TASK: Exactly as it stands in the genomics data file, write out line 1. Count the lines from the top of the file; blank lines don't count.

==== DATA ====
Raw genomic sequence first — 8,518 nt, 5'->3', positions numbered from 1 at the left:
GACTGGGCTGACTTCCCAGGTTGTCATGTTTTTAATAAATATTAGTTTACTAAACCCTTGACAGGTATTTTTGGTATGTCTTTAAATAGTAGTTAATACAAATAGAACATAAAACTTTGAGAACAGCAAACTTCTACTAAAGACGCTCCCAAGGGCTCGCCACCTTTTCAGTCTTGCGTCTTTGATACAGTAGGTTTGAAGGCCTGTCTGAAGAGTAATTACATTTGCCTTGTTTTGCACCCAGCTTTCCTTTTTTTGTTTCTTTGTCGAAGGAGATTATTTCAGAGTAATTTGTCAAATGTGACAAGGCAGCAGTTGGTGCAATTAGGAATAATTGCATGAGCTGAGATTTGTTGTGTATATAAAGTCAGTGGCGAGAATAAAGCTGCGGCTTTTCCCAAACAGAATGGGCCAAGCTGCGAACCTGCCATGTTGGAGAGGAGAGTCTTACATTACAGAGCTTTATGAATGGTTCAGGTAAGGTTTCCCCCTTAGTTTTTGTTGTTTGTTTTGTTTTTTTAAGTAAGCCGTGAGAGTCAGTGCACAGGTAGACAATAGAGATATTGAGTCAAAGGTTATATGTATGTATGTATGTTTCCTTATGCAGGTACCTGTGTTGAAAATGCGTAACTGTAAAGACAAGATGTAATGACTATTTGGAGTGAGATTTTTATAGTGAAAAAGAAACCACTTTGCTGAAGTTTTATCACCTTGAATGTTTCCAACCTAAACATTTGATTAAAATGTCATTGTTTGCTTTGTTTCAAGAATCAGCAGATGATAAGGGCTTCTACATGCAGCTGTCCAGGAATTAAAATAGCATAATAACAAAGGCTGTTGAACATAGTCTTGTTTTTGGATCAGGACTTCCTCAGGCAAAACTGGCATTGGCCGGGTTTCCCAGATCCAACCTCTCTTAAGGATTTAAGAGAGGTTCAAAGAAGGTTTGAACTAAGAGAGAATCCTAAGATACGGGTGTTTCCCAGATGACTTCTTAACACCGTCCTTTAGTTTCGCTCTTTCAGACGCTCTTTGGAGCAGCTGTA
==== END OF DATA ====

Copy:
Raw genomic sequence first — 8,518 nt, 5'->3', positions numbered from 1 at the left: